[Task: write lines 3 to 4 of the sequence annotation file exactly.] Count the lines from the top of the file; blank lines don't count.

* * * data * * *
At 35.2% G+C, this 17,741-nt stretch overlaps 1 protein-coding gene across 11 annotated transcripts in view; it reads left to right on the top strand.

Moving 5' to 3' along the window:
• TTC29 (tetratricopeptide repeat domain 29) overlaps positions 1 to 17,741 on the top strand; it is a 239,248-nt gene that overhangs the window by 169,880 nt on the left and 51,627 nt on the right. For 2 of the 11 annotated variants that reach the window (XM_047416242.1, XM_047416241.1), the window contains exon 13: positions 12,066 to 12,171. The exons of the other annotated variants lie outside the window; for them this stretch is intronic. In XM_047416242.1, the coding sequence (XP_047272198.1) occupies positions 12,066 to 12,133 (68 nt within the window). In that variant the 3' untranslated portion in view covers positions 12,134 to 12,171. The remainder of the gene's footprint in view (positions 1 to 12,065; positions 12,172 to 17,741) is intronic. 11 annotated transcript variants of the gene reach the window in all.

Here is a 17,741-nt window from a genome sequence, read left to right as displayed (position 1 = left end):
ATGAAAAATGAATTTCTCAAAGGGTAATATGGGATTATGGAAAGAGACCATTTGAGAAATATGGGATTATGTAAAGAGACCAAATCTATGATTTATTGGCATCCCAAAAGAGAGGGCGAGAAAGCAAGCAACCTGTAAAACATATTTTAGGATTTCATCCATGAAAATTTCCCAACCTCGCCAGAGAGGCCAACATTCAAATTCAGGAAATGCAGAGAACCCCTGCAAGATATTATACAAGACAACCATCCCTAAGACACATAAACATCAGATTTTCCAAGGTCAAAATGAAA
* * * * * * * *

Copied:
• TTC29 (tetratricopeptide repeat domain 29) overlaps positions 1 to 17,741 on the top strand; it is a 239,248-nt gene that overhangs the window by 169,880 nt on the left and 51,627 nt on the right. For 2 of the 11 annotated variants that reach the window (XM_047416242.1, XM_047416241.1), the window contains exon 13: positions 12,066 to 12,171. The exons of the other annotated variants lie outside the window; for them this stretch is intronic. In XM_047416242.1, the coding sequence (XP_047272198.1) occupies positions 12,066 to 12,133 (68 nt within the window). In that variant the 3' untranslated portion in view covers positions 12,134 to 12,171. The remainder of the gene's footprint in view (positions 1 to 12,065; positions 12,172 to 17,741) is intronic. 11 annotated transcript variants of the gene reach the window in all.

Here is a 17,741-nt window from a genome sequence, read left to right as displayed (position 1 = left end):